Tissue- and cell-specific expression patterns are highly variable within and across individuals, leading to altered host responses after acute virus infection. Unraveling key tissue-specific response patterns provides novel opportunities for defining fundamental mechanisms of virus-host interaction in disease and the identification of critical tissue-specific networks for disease intervention in the lung. Currently, there are no approved therapeutics for Middle East respiratory syndrome coronavirus (MERS-CoV) patients, and little is understood about how lung cell types contribute to disease outcomes. MERS-CoV replicates equivalently in primary human lung microvascular endothelial cells (MVE) and fibroblasts (FB) and to equivalent peak titers but with slower replication kinetics in human airway epithelial cell cultures (HAE). However, only infected MVE demonstrate observable virus-induced cytopathic effect. To explore mechanisms leading to reduced MVE viability, donor-matched human lung MVE, HAE, and FB were infected, and their transcriptomes, proteomes, and lipidomes were monitored over time. Validated functional enrichment analysis demonstrated that MERS-CoV-infected MVE were dying via an unfolded protein response (UPR)-mediated apoptosis. Pharmacologic manipulation of the UPR in MERS-CoV-infected primary lung cells reduced viral titers and in male mice improved respiratory function with accompanying reductions in weight loss, pathological signatures of acute lung injury, and times to recovery. Systems biology analysis and validation studies of global kinetic transcript, protein, and lipid data sets confirmed that inhibition of host stress pathways that are differentially regulated following MERS-CoV infection of different tissue types can alleviate symptom progression to end-stage lung disease commonly seen following emerging coronavirus outbreaks. IMPORTANCE Middle East respiratory syndrome coronavirus (MERS-CoV) causes severe atypical pneumonia in infected individuals, but the underlying mechanisms of pathogenesis remain unknown. While much has been learned from the few reported autopsy cases, an in-depth understanding of the cells targeted by MERS-CoV in the human lung and their relative contribution to disease outcomes is needed. The host response in MERS-CoV-infected primary human lung microvascular endothelial (MVE) cells and fibroblasts (FB) was evaluated over time by analyzing total RNA, proteins, and lipids to determine the cellular pathways modulated postinfection. Findings revealed that MERS-CoV-infected MVE cells die via apoptotic mechanisms downstream of the unfolded protein response (UPR). Interruption of enzymatic processes within the UPR in MERS-CoV-infected male mice reduced disease symptoms, virus-induced lung injury, and time to recovery. These data suggest that the UPR plays an important role in MERS-CoV infection and may represent a host target for therapeutic intervention.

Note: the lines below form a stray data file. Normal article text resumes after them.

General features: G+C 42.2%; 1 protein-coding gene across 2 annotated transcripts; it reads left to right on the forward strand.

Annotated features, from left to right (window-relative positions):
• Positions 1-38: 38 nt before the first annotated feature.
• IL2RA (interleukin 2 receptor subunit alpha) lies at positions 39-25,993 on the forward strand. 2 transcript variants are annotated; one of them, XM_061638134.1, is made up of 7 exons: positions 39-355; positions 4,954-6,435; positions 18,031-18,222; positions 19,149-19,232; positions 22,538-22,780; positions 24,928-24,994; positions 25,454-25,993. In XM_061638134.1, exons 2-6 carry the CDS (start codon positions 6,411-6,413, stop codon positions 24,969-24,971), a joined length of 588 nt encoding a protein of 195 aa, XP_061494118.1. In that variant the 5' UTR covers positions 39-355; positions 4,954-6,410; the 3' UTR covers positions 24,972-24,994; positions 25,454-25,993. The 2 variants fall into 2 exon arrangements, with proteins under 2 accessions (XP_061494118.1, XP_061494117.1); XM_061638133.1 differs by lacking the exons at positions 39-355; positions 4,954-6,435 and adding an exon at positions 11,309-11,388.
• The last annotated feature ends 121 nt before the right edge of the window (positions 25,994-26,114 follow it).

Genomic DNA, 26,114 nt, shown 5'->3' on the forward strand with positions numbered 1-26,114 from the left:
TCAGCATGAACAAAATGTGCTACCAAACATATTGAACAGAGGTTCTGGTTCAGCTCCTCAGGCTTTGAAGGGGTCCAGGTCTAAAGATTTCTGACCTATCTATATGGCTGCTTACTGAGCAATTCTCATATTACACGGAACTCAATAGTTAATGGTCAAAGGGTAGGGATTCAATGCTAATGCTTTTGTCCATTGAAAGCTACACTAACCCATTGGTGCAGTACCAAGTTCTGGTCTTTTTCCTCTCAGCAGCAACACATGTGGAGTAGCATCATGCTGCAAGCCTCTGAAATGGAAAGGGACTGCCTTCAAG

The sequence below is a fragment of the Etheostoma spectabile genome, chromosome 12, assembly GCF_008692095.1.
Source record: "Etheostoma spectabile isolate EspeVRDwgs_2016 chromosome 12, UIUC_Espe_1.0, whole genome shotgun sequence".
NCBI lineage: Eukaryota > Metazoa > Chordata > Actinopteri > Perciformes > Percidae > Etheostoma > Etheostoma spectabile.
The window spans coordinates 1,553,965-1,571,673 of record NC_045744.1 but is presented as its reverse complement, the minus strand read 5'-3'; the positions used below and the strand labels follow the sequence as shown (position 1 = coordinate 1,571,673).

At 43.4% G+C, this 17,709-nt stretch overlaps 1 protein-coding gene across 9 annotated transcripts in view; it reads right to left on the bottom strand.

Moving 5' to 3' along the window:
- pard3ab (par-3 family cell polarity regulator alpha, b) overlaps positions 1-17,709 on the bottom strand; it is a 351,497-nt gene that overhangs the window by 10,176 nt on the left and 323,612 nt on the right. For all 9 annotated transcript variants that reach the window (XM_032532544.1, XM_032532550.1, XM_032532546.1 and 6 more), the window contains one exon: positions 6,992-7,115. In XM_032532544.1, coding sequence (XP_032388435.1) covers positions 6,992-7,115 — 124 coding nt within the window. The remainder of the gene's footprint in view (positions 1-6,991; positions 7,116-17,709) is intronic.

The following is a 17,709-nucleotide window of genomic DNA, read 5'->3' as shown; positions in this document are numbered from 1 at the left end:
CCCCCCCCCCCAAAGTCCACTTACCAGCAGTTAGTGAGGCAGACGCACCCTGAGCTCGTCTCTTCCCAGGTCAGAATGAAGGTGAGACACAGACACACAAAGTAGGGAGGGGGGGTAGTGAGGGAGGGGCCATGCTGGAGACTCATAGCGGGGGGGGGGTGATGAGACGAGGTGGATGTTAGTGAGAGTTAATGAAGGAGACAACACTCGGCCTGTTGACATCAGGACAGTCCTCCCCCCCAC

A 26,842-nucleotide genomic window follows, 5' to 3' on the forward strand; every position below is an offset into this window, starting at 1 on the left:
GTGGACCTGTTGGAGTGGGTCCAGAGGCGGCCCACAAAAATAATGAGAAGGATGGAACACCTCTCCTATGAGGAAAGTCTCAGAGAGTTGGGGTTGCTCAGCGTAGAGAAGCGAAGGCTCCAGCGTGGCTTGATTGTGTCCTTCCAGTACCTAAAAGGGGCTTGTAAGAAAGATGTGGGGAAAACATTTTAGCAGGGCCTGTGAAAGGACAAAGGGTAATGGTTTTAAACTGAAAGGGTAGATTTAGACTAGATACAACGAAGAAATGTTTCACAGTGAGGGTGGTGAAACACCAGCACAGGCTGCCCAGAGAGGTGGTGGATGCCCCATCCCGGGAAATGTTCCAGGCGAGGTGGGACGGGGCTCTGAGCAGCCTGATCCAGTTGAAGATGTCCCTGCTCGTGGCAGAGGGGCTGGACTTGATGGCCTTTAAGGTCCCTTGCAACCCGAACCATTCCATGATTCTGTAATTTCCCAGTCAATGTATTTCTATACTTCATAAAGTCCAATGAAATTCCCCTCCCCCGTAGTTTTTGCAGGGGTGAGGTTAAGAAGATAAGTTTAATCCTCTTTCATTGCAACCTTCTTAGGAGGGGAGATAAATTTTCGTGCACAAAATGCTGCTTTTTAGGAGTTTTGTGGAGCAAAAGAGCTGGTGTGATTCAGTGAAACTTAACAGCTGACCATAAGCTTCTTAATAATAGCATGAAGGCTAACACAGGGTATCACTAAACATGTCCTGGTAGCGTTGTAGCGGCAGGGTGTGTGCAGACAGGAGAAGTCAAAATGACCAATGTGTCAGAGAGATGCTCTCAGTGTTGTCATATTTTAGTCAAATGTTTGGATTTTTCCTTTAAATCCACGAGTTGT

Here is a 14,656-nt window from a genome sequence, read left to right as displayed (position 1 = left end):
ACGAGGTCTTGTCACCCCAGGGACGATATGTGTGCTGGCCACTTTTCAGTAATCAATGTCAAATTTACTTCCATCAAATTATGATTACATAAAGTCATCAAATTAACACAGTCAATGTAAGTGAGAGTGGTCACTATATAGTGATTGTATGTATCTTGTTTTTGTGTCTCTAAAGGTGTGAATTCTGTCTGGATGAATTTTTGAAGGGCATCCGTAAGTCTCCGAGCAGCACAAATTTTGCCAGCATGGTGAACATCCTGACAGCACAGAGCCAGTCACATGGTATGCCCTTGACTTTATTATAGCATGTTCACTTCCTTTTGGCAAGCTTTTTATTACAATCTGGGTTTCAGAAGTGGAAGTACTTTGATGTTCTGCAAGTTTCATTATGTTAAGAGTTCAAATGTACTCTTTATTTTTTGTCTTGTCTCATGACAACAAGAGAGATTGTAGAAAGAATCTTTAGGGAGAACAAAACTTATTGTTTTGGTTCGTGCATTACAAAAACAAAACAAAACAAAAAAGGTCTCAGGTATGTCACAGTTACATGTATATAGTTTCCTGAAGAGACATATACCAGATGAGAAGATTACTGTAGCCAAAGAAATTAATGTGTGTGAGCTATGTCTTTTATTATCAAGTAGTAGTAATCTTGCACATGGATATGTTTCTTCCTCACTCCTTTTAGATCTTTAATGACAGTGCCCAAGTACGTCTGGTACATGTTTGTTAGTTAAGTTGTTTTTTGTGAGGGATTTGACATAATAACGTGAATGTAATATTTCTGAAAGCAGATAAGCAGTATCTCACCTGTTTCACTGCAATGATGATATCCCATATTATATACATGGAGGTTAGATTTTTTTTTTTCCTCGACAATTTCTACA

Subject(s)